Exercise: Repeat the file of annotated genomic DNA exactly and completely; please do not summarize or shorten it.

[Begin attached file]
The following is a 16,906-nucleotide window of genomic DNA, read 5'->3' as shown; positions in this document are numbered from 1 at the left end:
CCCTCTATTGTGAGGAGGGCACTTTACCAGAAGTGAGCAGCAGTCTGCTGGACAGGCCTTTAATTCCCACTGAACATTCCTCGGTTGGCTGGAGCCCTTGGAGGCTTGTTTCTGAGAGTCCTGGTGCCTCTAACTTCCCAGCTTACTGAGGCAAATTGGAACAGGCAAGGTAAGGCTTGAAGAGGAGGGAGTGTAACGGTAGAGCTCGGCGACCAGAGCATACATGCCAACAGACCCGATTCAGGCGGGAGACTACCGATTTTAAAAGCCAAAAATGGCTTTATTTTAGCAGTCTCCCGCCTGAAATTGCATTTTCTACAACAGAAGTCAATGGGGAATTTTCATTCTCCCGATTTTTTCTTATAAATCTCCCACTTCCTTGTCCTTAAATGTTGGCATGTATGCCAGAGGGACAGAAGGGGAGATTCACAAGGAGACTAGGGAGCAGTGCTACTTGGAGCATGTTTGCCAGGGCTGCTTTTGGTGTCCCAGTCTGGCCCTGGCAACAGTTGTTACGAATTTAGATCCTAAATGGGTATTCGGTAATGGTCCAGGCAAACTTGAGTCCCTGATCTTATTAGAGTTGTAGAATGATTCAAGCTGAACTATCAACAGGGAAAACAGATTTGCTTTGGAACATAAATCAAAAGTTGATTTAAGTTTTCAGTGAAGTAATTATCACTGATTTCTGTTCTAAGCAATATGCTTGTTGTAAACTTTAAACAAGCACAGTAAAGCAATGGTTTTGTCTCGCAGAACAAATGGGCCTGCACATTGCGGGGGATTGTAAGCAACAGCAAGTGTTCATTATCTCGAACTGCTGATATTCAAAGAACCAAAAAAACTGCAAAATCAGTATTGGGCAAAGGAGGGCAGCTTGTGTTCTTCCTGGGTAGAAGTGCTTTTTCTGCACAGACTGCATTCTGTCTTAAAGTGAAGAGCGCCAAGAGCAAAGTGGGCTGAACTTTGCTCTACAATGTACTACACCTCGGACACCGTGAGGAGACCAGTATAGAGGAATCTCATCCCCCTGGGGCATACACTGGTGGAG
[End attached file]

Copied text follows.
The following is a 16,906-nucleotide window of genomic DNA, read 5'->3' as shown; positions in this document are numbered from 1 at the left end:
CCCTCTATTGTGAGGAGGGCACTTTACCAGAAGTGAGCAGCAGTCTGCTGGACAGGCCTTTAATTCCCACTGAACATTCCTCGGTTGGCTGGAGCCCTTGGAGGCTTGTTTCTGAGAGTCCTGGTGCCTCTAACTTCCCAGCTTACTGAGGCAAATTGGAACAGGCAAGGTAAGGCTTGAAGAGGAGGGAGTGTAACGGTAGAGCTCGGCGACCAGAGCATACATGCCAACAGACCCGATTCAGGCGGGAGACTACCGATTTTAAAAGCCAAAAATGGCTTTATTTTAGCAGTCTCCCGCCTGAAATTGCATTTTCTACAACAGAAGTCAATGGGGAATTTTCATTCTCCCGATTTTTTCTTATAAATCTCCCACTTCCTTGTCCTTAAATGTTGGCATGTATGCCAGAGGGACAGAAGGGGAGATTCACAAGGAGACTAGGGAGCAGTGCTACTTGGAGCATGTTTGCCAGGGCTGCTTTTGGTGTCCCAGTCTGGCCCTGGCAACAGTTGTTACGAATTTAGATCCTAAATGGGTATTCGGTAATGGTCCAGGCAAACTTGAGTCCCTGATCTTATTAGAGTTGTAGAATGATTCAAGCTGAACTATCAACAGGGAAAACAGATTTGCTTTGGAACATAAATCAAAAGTTGATTTAAGTTTTCAGTGAAGTAATTATCACTGATTTCTGTTCTAAGCAATATGCTTGTTGTAAACTTTAAACAAGCACAGTAAAGCAATGGTTTTGTCTCGCAGAACAAATGGGCCTGCACATTGCGGGGGATTGTAAGCAACAGCAAGTGTTCATTATCTCGAACTGCTGATATTCAAAGAACCAAAAAAACTGCAAAATCAGTATTGGGCAAAGGAGGGCAGCTTGTGTTCTTCCTGGGTAGAAGTGCTTTTTCTGCACAGACTGCATTCTGTCTTAAAGTGAAGAGCGCCAAGAGCAAAGTGGGCTGAACTTTGCTCTACAATGTACTACACCTCGGACACCGTGAGGAGACCAGTATAGAGGAATCTCATCCCCCTGGGGCATACACTGGTGGAG